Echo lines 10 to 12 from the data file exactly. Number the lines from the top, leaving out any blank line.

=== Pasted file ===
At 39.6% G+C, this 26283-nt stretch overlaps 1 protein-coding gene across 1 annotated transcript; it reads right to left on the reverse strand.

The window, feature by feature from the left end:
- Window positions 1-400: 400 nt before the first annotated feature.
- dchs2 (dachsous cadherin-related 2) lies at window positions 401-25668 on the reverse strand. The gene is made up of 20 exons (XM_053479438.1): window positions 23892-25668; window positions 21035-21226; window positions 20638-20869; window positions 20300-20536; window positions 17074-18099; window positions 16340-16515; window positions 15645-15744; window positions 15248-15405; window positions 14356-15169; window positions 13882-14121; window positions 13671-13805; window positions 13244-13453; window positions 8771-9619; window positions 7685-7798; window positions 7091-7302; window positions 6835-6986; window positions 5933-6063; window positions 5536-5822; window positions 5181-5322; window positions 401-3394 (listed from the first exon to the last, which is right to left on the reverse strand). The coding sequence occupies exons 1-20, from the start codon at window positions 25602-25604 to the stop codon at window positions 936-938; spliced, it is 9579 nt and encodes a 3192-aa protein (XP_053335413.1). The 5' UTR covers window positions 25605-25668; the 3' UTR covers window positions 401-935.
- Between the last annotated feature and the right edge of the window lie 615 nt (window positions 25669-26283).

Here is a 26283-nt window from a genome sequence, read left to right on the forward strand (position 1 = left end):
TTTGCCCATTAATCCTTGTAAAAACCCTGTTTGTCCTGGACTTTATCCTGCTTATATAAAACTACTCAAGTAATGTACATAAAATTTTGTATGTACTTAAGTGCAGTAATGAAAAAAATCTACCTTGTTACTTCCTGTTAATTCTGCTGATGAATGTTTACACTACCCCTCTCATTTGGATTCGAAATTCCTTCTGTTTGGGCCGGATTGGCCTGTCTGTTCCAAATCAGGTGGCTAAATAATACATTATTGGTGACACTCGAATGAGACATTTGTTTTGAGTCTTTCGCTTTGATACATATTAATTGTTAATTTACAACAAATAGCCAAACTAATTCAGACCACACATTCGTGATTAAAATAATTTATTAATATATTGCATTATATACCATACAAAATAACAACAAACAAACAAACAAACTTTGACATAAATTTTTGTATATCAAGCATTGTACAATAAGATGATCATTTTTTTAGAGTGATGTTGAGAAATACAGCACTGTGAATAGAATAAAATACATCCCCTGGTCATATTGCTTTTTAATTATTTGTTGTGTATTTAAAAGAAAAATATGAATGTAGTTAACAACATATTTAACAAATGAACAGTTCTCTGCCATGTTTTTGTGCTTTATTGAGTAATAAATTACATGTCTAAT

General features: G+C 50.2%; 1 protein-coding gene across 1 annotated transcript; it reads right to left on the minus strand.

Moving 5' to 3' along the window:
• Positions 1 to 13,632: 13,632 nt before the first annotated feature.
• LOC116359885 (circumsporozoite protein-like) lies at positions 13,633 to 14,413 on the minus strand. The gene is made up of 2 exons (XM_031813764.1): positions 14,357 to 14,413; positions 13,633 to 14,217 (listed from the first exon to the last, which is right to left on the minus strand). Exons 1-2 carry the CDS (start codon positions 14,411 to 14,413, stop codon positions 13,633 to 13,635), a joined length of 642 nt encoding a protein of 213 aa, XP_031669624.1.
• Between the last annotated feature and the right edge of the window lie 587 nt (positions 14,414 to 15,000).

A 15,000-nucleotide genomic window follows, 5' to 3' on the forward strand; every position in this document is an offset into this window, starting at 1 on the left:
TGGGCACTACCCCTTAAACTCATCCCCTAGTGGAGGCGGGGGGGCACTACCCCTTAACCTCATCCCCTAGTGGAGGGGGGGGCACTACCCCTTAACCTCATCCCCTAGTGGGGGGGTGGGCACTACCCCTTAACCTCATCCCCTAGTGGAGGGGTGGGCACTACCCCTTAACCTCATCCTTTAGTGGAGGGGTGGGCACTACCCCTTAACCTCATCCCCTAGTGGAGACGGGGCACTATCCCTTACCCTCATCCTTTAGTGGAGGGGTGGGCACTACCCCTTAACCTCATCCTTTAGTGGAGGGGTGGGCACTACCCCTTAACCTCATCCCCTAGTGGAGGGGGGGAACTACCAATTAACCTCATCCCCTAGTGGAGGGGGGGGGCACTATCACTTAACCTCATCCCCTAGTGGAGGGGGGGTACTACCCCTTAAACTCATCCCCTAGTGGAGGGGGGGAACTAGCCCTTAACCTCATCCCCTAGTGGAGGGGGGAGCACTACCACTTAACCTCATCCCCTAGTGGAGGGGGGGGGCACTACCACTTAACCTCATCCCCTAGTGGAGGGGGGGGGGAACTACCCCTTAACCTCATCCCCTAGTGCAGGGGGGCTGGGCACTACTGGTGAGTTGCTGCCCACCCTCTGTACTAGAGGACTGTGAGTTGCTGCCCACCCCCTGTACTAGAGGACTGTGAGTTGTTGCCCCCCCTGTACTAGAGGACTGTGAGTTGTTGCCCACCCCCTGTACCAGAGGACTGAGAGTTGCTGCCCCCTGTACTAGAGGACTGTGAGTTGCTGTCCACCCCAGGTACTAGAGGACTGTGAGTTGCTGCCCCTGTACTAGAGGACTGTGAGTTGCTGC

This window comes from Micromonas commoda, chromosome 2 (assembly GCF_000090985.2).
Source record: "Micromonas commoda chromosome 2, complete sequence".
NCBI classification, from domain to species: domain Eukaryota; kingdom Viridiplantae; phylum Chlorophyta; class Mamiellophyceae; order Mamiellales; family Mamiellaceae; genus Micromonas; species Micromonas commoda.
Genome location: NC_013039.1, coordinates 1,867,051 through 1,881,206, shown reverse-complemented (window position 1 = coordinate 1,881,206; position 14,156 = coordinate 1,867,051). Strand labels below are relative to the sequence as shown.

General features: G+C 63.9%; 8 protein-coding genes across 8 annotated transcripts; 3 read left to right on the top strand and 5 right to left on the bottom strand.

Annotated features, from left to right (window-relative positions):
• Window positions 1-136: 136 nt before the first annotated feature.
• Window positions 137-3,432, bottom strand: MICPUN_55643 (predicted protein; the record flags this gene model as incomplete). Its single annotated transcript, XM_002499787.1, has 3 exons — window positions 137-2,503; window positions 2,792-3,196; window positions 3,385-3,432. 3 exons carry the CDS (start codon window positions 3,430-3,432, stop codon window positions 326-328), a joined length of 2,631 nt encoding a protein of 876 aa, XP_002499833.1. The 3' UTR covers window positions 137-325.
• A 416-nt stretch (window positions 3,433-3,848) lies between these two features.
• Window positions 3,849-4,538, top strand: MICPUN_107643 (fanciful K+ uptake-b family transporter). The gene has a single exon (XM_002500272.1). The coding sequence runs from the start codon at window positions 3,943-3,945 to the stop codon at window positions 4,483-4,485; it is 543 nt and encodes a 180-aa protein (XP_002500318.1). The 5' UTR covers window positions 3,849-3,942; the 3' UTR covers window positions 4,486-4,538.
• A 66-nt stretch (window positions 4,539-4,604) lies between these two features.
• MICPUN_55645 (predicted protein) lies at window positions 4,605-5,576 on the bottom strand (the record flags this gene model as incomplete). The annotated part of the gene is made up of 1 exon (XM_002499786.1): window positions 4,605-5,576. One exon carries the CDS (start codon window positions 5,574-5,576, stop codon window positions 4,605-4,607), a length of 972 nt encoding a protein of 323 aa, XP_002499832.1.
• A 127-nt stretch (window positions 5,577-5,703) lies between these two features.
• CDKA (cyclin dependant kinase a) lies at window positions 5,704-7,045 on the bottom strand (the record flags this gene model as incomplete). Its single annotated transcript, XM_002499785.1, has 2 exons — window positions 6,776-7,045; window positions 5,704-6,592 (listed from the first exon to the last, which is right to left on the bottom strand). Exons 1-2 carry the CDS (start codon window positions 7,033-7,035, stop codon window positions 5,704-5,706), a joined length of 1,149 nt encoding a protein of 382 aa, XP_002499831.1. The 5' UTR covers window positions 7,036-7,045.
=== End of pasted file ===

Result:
• Positions 1 to 13,632: 13,632 nt before the first annotated feature.
• LOC116359885 (circumsporozoite protein-like) lies at positions 13,633 to 14,413 on the minus strand. The gene is made up of 2 exons (XM_031813764.1): positions 14,357 to 14,413; positions 13,633 to 14,217 (listed from the first exon to the last, which is right to left on the minus strand). Exons 1-2 carry the CDS (start codon positions 14,411 to 14,413, stop codon positions 13,633 to 13,635), a joined length of 642 nt encoding a protein of 213 aa, XP_031669624.1.
• Between the last annotated feature and the right edge of the window lie 587 nt (positions 14,414 to 15,000).